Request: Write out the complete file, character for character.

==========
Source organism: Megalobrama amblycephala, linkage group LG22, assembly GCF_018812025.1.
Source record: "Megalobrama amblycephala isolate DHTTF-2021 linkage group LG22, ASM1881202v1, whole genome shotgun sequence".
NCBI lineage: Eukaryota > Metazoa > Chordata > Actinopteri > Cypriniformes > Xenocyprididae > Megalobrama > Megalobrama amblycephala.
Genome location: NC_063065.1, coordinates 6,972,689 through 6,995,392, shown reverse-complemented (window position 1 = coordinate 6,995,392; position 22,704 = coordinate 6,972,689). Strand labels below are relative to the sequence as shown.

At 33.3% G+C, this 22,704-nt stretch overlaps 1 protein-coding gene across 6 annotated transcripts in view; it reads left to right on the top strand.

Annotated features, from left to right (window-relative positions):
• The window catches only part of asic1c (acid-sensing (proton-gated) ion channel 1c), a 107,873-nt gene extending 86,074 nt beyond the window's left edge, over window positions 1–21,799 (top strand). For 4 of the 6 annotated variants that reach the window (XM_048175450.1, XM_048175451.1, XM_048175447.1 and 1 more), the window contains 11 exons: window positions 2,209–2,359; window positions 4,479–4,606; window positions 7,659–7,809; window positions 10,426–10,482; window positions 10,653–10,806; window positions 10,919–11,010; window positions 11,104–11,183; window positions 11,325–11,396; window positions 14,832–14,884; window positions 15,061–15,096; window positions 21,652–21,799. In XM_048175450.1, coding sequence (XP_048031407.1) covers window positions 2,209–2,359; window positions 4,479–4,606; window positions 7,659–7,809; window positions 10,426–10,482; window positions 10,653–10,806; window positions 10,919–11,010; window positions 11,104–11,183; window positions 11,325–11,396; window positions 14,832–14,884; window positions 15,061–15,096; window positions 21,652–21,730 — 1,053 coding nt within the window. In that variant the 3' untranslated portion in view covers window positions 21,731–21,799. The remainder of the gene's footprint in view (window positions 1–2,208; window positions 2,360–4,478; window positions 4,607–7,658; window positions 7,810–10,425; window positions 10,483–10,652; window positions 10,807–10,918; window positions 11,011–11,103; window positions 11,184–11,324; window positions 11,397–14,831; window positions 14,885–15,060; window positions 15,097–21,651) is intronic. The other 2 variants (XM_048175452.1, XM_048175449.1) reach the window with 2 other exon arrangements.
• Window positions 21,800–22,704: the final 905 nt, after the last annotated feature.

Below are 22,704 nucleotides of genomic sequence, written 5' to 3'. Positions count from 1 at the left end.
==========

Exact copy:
Source organism: Megalobrama amblycephala, linkage group LG22, assembly GCF_018812025.1.
Source record: "Megalobrama amblycephala isolate DHTTF-2021 linkage group LG22, ASM1881202v1, whole genome shotgun sequence".
NCBI lineage: Eukaryota > Metazoa > Chordata > Actinopteri > Cypriniformes > Xenocyprididae > Megalobrama > Megalobrama amblycephala.
Genome location: NC_063065.1, coordinates 6,972,689 through 6,995,392, shown reverse-complemented (window position 1 = coordinate 6,995,392; position 22,704 = coordinate 6,972,689). Strand labels below are relative to the sequence as shown.

At 33.3% G+C, this 22,704-nt stretch overlaps 1 protein-coding gene across 6 annotated transcripts in view; it reads left to right on the top strand.

Annotated features, from left to right (window-relative positions):
• The window catches only part of asic1c (acid-sensing (proton-gated) ion channel 1c), a 107,873-nt gene extending 86,074 nt beyond the window's left edge, over window positions 1–21,799 (top strand). For 4 of the 6 annotated variants that reach the window (XM_048175450.1, XM_048175451.1, XM_048175447.1 and 1 more), the window contains 11 exons: window positions 2,209–2,359; window positions 4,479–4,606; window positions 7,659–7,809; window positions 10,426–10,482; window positions 10,653–10,806; window positions 10,919–11,010; window positions 11,104–11,183; window positions 11,325–11,396; window positions 14,832–14,884; window positions 15,061–15,096; window positions 21,652–21,799. In XM_048175450.1, coding sequence (XP_048031407.1) covers window positions 2,209–2,359; window positions 4,479–4,606; window positions 7,659–7,809; window positions 10,426–10,482; window positions 10,653–10,806; window positions 10,919–11,010; window positions 11,104–11,183; window positions 11,325–11,396; window positions 14,832–14,884; window positions 15,061–15,096; window positions 21,652–21,730 — 1,053 coding nt within the window. In that variant the 3' untranslated portion in view covers window positions 21,731–21,799. The remainder of the gene's footprint in view (window positions 1–2,208; window positions 2,360–4,478; window positions 4,607–7,658; window positions 7,810–10,425; window positions 10,483–10,652; window positions 10,807–10,918; window positions 11,011–11,103; window positions 11,184–11,324; window positions 11,397–14,831; window positions 14,885–15,060; window positions 15,097–21,651) is intronic. The other 2 variants (XM_048175452.1, XM_048175449.1) reach the window with 2 other exon arrangements.
• Window positions 21,800–22,704: the final 905 nt, after the last annotated feature.

Below are 22,704 nucleotides of genomic sequence, written 5' to 3'. Positions count from 1 at the left end.